Why Friendship is so Important

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I am a very relationship oriented person.  I love the connections that I make on any level, and I am very dedicated to seeing my closest relationships grow and flourish.  However, I haven’t really realized how important true friends are until lately.

Today, I was telling my best friend about some heart-wrenching revelations that were made apparent to me by certain circumstances this morning.  Without skipping a beat, she said “ya need me to kill him?  I’ll be right over.”  We laughed and moved on, but the sentiment was clear: she has my back.

Beyond hypothetical murder, my best friend has been there through it all.  We live an entire country apart and she’s seen me through a mistaken marriage, a much-needed divorce, a sketchy re-establishment of my single self, and several other relationships that ended with heartbreak.  Not to mention several moves across state lines, job hunts, and just recently being laid off.

Not once have I felt like she wanted to get rid of the friendship.  Not once has it crossed my mind that it would be easier to just let our relationship fade into yearly Facebook greetings and random “how are you?” texts.

We are solid.  And in a world of uncertainty, there is nothing more important than knowing 100% for sure that someone, somewhere out in the wildly rolling waves of life, is keeping the lighthouse lit just for you.

Friendship, real, true friendship, is a priceless gift that cannot be sold for any price.  So, what is real friendship and why is it so important?

Real friendship is honesty.  Honesty in all of its forms.  I once asked my friend “do you think my shorts are too tight?”  She answered to the affirmative in record time.  They have also made their feelings quite clear on how I was treated in various relationships while still allowing me the freedom of making my own decision.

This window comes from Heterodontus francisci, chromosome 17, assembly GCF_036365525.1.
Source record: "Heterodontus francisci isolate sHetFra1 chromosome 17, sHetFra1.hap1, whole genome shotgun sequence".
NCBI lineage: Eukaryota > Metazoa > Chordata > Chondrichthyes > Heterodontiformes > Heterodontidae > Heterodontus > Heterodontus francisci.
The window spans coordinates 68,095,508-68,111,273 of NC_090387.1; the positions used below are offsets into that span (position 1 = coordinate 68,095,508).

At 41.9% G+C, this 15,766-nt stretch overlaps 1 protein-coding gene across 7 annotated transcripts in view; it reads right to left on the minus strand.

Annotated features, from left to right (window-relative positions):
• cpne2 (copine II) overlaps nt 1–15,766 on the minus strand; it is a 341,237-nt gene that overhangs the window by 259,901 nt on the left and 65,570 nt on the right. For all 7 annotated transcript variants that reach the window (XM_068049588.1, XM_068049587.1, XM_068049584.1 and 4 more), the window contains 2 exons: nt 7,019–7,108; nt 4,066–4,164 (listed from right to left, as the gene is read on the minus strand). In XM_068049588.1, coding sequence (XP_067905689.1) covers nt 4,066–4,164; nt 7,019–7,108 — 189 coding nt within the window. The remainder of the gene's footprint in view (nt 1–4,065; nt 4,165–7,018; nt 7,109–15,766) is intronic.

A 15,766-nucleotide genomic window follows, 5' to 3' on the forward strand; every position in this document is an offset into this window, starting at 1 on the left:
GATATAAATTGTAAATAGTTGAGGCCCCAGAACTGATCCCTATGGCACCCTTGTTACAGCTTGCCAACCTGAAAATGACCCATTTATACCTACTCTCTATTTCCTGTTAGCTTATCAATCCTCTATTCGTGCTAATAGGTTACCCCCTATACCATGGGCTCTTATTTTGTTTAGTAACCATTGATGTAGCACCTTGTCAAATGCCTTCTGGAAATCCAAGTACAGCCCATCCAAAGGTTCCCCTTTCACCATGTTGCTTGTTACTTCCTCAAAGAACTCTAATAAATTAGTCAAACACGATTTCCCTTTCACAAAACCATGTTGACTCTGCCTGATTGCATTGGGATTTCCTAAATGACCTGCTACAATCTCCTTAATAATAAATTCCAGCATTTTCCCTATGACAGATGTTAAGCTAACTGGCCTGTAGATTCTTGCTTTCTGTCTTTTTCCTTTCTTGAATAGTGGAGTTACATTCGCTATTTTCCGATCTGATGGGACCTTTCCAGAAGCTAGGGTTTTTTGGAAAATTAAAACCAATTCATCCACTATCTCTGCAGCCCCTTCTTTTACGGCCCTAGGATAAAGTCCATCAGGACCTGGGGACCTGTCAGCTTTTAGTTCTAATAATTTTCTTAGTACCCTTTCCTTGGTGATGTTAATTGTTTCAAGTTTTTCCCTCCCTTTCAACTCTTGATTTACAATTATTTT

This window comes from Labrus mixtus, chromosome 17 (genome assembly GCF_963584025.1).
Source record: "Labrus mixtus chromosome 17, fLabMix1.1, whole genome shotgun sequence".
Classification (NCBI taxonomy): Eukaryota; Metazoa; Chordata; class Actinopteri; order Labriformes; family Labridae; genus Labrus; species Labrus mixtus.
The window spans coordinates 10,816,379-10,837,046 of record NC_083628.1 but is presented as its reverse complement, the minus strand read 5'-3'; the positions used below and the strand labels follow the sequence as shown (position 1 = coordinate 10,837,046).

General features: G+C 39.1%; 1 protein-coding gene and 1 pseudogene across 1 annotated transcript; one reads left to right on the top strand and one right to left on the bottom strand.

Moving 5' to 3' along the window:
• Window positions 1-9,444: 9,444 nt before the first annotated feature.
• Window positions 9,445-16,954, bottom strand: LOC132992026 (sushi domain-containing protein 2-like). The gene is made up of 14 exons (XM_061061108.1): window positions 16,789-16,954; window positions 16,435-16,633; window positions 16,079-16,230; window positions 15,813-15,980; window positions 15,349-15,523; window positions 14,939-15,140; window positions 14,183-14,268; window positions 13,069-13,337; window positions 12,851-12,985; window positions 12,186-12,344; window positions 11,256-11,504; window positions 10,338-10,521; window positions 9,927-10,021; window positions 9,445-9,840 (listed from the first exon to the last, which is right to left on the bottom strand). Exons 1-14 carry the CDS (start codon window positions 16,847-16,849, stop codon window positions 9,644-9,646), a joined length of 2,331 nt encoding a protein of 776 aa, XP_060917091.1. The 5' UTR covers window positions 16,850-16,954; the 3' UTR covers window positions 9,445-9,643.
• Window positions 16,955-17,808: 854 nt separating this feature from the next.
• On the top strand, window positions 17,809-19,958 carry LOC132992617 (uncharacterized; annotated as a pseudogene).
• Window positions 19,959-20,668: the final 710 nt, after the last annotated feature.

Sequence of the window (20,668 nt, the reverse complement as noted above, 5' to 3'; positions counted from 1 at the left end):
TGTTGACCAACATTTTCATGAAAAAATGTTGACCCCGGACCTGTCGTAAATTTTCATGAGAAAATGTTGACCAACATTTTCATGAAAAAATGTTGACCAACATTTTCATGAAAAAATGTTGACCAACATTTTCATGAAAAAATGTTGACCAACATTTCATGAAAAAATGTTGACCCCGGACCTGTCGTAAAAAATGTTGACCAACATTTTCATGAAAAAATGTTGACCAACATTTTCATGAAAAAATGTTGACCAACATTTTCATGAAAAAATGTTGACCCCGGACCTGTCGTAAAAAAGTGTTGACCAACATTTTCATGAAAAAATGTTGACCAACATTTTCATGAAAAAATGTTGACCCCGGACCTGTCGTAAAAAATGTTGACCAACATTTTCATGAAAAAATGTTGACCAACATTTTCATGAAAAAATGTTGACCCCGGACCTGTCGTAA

Honesty is giving the gift of our pure, unadulterated thoughts.  Having honesty in our lives is incredibly important because it is only when we see our surroundings clearly that we change or enhance them.  This quality in a friendship is necessary in our daily lives because when we are able to completely open up to someone else, we can completely accept ourselves.

Real friendship is trust.  One of my friends has reason to mistrust her man, but the thought of having to watch him with me has never once crossed her mind.  She knows without a doubt that I would never in a million years do something to betray her trust in that matter.  I share an Amazon Prime account with one of my friends, and never once has the thought occurred to me that she would use my card or do anything underhanded with the information.

If you have trust with someone precious to you, that covenant needs to be protected at all costs.  So many times we focus on having certainty in romantic relationships, but having a relationship unfettered by romance yet still safely anchored in utmost confidence is priceless.

Real friendship is support.  God knows how many times my friends have heard me rant and rave about how this or that isn’t fair, or about how this coworker hurt my feelings, or about how he lost the best thing that ever happened to him.  Never once have they made me feel like they aren’t 100% on my side.  Sometimes, being on my side means reeling me back in and making me realize that I’m being a bit ridiculous, but they always bring me down with love.